Light pillar, a moon pillar, moon dogs

For many of us in the Northern Hemisphere, it’s cold! Here’s a predawn sky – from Alberta, Canada, earlier this week – at least partly created by cold.

Moon, wide ring around it, two bright planets, meteor streak above, yellow vertical line on left.

View larger at EarthSky Community Photos. | There’s a lot going on in this photo. The planets Venus and Jupiter are on the left, near the bright orange vertical light pillar extending up from the ground. Venus is the brighter planet; Jupiter is slightly fainter but still very bright, nearly caught in the orange light pillar. More details below. Photo by Darlene Tanner in Alberta, Canada.

Darlene Tanner captured this photo on the morning of January 29, 2019. Besides the bright, orange-colored vertical light pillar, you can see a moon pillar extending between the ground and the moon. Plus there’s a lunar halo, with the two prominent moon dogs on either side of the moon. Both the halo and light pillars are caused by ice crystals drifting in the air.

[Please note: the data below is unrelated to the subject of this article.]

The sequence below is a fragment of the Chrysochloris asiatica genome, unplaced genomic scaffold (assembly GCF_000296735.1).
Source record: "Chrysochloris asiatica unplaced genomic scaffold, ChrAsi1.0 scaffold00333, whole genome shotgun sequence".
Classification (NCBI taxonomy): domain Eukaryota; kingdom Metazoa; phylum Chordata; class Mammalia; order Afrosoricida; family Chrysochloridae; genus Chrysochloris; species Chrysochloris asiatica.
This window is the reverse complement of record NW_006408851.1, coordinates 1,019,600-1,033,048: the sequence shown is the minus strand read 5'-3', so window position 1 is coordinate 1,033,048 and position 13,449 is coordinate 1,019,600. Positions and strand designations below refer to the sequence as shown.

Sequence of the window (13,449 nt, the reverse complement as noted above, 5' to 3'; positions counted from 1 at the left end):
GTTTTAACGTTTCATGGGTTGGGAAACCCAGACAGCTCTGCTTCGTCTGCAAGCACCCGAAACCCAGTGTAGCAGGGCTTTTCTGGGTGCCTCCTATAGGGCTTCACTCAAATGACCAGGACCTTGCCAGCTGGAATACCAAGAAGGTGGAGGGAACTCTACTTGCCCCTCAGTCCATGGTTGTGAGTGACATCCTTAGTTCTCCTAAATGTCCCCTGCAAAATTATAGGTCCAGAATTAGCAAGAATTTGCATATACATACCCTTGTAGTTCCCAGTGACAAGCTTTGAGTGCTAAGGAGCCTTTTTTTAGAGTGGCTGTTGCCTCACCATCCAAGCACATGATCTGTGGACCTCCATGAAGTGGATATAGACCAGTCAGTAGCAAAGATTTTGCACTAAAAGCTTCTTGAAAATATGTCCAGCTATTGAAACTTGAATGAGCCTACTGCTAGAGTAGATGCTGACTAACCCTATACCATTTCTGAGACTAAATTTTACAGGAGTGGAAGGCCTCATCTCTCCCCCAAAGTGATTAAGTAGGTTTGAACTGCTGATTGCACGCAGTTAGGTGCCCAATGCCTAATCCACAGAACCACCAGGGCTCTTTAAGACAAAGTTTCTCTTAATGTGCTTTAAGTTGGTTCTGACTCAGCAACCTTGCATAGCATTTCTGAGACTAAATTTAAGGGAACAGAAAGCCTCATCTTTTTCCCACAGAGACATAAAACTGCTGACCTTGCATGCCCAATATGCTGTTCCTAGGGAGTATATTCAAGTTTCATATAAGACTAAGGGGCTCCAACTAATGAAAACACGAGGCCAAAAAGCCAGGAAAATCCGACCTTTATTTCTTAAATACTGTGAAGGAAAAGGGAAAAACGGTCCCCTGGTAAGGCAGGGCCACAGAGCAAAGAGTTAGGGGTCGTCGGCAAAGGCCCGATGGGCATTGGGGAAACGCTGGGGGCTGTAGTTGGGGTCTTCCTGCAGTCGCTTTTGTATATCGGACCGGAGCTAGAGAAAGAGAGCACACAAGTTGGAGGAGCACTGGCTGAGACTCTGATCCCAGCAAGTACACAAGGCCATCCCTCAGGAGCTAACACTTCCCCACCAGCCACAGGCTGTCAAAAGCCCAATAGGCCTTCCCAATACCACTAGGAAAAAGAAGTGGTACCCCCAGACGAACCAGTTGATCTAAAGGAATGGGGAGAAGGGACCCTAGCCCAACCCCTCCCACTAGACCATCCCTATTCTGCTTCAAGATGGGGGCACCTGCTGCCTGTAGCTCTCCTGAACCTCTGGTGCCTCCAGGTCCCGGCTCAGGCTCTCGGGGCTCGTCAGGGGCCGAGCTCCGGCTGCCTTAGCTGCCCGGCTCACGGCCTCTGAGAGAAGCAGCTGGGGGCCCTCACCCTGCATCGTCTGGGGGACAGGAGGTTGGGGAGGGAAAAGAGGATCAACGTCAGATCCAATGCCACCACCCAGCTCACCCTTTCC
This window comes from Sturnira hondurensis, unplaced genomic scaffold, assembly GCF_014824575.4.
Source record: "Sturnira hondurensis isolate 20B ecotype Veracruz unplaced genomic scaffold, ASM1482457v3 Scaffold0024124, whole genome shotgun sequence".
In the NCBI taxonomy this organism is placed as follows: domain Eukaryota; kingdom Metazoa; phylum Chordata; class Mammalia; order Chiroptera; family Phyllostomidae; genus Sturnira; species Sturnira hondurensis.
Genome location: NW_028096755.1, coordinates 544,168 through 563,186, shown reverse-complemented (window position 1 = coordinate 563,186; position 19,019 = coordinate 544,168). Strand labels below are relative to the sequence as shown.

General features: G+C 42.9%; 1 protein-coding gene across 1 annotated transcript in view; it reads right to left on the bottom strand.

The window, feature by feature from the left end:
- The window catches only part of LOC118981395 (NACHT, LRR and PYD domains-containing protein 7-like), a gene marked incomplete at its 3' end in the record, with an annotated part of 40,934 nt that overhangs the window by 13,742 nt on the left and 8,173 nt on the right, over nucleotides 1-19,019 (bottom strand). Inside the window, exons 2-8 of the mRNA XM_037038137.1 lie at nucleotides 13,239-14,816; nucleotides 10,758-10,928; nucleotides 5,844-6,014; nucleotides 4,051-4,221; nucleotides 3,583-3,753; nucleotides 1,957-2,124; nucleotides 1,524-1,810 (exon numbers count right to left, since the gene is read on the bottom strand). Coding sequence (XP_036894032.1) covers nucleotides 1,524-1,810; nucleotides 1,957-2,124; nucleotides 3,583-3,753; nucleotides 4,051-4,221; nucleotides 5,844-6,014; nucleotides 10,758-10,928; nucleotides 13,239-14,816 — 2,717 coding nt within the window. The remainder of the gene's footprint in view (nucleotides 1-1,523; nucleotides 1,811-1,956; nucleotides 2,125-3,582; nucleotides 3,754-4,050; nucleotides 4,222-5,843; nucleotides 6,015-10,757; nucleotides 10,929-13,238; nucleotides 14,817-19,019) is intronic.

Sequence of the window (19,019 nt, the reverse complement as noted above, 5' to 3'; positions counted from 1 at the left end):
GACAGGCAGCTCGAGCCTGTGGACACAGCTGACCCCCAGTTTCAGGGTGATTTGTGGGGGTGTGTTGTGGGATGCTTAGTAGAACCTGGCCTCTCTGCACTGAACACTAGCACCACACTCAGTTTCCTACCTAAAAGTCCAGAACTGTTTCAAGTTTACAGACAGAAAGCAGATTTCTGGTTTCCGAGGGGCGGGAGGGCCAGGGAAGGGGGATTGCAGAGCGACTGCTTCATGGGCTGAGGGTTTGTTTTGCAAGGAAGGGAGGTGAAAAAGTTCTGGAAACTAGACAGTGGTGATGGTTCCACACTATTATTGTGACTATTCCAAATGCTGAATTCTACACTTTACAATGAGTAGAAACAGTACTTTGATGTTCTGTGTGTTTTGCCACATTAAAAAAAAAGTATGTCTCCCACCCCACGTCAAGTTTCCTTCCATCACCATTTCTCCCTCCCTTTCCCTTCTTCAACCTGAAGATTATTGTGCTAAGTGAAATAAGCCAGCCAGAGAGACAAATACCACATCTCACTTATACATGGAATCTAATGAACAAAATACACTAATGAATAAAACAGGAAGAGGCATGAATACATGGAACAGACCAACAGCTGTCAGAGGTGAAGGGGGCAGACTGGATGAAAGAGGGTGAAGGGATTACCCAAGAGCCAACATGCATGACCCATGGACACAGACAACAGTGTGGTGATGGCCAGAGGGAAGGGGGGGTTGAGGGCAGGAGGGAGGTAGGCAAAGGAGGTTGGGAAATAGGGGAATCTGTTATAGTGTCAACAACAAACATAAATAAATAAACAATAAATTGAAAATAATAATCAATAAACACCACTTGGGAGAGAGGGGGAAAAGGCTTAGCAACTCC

Plus, the moon is sliding past three planets in the dawn sky this week, and Darlene caught two of them, Venus and Jupiter. The picture caption explains which is which.

And look at the top of the photo! There’s even a meteor. Wow!

Thank you, Darlene!

EarthSky lunar calendars are cool! They make great gifts. Order now. Going fast!

Read more: Moon slides past 3 morning planets

Read more: What makes a halo around the sun or moon?

Read more: What is a sun pillar or light pillar?

Deborah Byrd